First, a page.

Innovation and the ability to grow business are critical for the long term success of our national and local economy.   At our upcoming event you will be able to hear about how ideas were generated, ways companies have been able to grow, and hear from entrepreneurs and investors alike in how to build their companies or portfolios.  If you are an investor, it will be an eye opening venue for networking and hearing the investment pitches from more than X outstanding new companies. If you are an entrepreneur, perhaps the conference and discussions during the conference will spark some new ideas or help gel some of your thoughts on your existing business.

For others who might attend, consider this.   Entrepreneurship and intrapreneurship  are exciting.  You are never too old to feel the urge to create something new.   Innovation is infectious and fun.  Sure, it is very challenging and sometimes gut wrenching but as they say, the glory goes to those that try.  In that vein, I want to leave you with this inspirational poem called “if you think you can” by Walter Wintle, which epitomizes the ethos of the entrepreneur or intrapreneur.

If you think you are beaten, you are,
If you think you dare not, you don’t.
If you like to win, but you think you can’t,
It is almost certain you won’t.

If you think you’ll lose, you’re lost,
For out in the world we find,
Success begins with a fellow’s will.
It’s all in the state of mind.

If you think you are outclassed, you are,
You’ve got to think high to rise,
You’ve got to be sure of yourself before
You can ever win a prize.

Life’s battles don’t always go
To the stronger or faster man.
But soon or late the man who wins,
Is the man who thinks he can.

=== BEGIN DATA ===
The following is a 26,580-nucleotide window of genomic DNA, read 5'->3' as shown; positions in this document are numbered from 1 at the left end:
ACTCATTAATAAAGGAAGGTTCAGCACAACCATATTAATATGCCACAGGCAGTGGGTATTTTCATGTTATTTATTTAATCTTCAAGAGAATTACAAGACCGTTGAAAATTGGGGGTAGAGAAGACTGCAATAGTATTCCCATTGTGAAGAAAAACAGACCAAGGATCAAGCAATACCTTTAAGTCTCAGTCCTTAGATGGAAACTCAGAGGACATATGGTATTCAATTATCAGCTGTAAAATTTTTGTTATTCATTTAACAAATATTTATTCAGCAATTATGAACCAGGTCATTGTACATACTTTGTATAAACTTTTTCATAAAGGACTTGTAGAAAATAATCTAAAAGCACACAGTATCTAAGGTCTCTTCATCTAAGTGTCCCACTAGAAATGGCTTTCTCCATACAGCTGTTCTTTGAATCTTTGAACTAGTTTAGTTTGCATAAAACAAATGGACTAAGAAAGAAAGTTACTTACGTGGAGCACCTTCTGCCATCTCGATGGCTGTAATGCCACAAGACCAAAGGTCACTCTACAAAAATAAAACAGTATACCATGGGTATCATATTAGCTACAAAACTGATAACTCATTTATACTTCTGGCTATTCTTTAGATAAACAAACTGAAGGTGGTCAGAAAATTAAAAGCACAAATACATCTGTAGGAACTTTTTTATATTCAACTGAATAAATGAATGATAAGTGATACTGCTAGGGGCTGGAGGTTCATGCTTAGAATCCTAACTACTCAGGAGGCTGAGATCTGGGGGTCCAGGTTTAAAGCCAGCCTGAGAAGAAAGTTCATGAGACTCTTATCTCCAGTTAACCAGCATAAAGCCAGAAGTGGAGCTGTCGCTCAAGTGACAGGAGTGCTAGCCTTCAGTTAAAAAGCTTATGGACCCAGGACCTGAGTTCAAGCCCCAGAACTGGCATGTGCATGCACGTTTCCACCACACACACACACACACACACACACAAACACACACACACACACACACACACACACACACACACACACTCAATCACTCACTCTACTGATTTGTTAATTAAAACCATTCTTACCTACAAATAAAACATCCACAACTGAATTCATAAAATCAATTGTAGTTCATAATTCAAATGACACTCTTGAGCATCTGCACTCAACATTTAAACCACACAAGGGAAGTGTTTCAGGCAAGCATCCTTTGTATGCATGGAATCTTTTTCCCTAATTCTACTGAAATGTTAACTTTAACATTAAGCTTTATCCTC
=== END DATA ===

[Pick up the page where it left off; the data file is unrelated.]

And maybe you, too will be the founder of a Unicorn or be an investor in a unicorn company and have a private island next door to Larry Ellison.   Hope to see you at the Segerstrom in March.





The New 7Ps of Marketing: Disregard at Your Own Risk!

7 12 2015

Marketing CloudI was reading an article in the recent Forbes online CMO Network by Kimberly Whitler entitled: What are the top predictions for marketers heading into 2016?   Ms. Whitler surveyed some experts, including CEOs, Presidents/GMs, CMOs, authors and executive recruiters.  In a different but recent article, Forbes CMO also ranked the top 50 CMOs.  To me, I would have rather heard their predictions.

I always enjoy reading “predictions” because they keep me on my toes- maybe I missed something- and makes me challenge what I believe are the upcoming trends.  As a businessman and marketer I certainly don’t want to be caught short.

I found the article very interesting and certain worthy of consideration.  I feel after reading the comments that each person is looking at the “elephant” from their unique vantage point.  And frankly, I am not sure they are predictions or wishful thinking based on the viewpoints of the interviewee. Nevertheless, they are certainly food for thought.

From a holistic view, my prediction – or wishful thinking – is that marketers need to start with the customer and realize that marketing has become multi-channel and multi-dimensional.   The smart CMO must orchestrate the new marketing mix. That means they need to simplify messages sent to consumers through whatever channel is relevant to them i.e. digital, small screen, large screen, Point-of-Purchase.  And they need to determine which is most relevant for the target personas.   Moreover, the smart marketer should consider all the tools in his/her toolbox and select those tools that are most effective for getting the right message and INTERACTION with the customer.